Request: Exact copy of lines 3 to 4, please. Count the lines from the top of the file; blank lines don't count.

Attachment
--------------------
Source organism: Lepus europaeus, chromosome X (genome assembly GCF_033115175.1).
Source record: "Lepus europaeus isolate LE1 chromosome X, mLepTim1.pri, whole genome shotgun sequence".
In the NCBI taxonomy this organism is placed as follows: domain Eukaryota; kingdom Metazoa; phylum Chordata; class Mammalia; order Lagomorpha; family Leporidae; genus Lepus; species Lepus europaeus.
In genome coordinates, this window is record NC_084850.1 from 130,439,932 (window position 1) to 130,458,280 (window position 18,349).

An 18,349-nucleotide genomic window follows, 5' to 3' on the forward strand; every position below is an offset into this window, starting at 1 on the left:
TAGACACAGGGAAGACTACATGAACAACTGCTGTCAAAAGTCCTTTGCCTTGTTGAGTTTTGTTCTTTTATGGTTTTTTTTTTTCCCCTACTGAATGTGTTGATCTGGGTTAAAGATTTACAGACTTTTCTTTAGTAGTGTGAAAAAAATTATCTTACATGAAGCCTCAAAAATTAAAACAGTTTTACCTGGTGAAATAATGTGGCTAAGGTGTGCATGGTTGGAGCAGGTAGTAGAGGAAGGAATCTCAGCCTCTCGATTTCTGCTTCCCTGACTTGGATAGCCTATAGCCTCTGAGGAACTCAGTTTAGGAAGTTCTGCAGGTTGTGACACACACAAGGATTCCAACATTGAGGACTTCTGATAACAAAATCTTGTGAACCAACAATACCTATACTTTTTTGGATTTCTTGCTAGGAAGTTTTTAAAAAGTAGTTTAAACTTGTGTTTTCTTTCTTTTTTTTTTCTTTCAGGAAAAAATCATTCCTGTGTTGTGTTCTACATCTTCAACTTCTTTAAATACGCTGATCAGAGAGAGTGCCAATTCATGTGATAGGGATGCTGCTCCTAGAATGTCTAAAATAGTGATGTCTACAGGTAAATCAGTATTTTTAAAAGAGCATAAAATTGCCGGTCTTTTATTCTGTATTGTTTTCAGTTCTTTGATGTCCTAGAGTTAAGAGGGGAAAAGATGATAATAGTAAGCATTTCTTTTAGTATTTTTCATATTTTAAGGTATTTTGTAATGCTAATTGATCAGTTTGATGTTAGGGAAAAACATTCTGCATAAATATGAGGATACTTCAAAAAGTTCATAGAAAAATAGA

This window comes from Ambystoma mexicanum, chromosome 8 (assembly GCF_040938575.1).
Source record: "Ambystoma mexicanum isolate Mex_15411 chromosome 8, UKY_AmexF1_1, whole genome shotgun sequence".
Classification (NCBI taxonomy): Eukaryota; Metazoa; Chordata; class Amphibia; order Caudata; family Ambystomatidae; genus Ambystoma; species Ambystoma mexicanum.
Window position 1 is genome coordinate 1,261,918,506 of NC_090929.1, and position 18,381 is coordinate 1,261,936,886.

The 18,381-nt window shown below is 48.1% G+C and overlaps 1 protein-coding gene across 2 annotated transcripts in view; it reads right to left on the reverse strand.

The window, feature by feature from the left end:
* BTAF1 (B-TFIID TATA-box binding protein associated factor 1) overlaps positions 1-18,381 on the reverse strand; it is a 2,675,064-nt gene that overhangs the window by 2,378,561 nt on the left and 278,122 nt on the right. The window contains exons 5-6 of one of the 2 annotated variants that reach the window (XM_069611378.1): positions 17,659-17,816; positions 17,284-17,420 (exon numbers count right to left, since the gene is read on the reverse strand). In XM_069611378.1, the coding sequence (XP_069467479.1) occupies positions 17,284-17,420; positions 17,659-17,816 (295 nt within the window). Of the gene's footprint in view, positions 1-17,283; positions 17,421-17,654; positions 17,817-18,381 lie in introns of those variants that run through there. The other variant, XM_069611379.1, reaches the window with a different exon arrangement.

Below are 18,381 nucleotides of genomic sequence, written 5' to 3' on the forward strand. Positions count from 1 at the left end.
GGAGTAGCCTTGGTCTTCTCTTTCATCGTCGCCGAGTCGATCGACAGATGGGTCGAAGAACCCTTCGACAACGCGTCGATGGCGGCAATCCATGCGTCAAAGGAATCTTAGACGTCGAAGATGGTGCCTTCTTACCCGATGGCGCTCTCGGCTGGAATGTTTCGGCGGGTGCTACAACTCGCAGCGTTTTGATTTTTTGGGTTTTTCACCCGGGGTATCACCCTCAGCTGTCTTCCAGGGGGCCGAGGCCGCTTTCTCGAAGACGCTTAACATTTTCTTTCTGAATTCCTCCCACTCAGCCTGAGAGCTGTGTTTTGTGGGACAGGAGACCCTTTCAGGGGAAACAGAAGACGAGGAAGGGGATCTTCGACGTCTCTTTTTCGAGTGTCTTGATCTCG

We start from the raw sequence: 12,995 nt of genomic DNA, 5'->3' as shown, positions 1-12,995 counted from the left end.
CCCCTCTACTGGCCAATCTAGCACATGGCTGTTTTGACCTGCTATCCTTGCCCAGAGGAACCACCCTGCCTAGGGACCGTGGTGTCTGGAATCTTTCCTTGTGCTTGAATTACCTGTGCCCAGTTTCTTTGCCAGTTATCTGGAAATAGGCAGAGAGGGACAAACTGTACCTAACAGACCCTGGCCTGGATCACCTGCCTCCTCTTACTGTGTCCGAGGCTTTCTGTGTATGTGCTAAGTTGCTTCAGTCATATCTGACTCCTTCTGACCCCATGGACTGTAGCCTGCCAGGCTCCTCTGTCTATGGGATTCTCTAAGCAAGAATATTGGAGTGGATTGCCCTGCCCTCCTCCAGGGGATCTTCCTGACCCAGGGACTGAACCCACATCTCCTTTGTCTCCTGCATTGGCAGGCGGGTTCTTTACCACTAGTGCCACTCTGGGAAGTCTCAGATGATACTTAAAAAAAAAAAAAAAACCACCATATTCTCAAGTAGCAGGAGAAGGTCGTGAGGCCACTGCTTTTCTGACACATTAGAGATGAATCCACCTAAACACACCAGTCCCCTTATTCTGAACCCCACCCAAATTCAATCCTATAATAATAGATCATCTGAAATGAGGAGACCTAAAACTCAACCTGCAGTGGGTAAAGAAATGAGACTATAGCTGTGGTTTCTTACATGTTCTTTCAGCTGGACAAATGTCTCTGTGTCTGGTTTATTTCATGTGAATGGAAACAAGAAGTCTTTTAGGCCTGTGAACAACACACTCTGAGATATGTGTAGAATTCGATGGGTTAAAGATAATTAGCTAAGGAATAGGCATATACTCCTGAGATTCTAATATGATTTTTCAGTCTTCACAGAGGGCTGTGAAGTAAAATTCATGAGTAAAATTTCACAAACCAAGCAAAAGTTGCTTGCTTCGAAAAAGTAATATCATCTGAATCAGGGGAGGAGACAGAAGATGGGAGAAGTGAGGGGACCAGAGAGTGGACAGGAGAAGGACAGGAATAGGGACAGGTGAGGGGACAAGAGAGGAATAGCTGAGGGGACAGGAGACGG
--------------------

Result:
In the NCBI taxonomy this organism is placed as follows: domain Eukaryota; kingdom Metazoa; phylum Chordata; class Mammalia; order Lagomorpha; family Leporidae; genus Lepus; species Lepus europaeus.
In genome coordinates, this window is record NC_084850.1 from 130,439,932 (window position 1) to 130,458,280 (window position 18,349).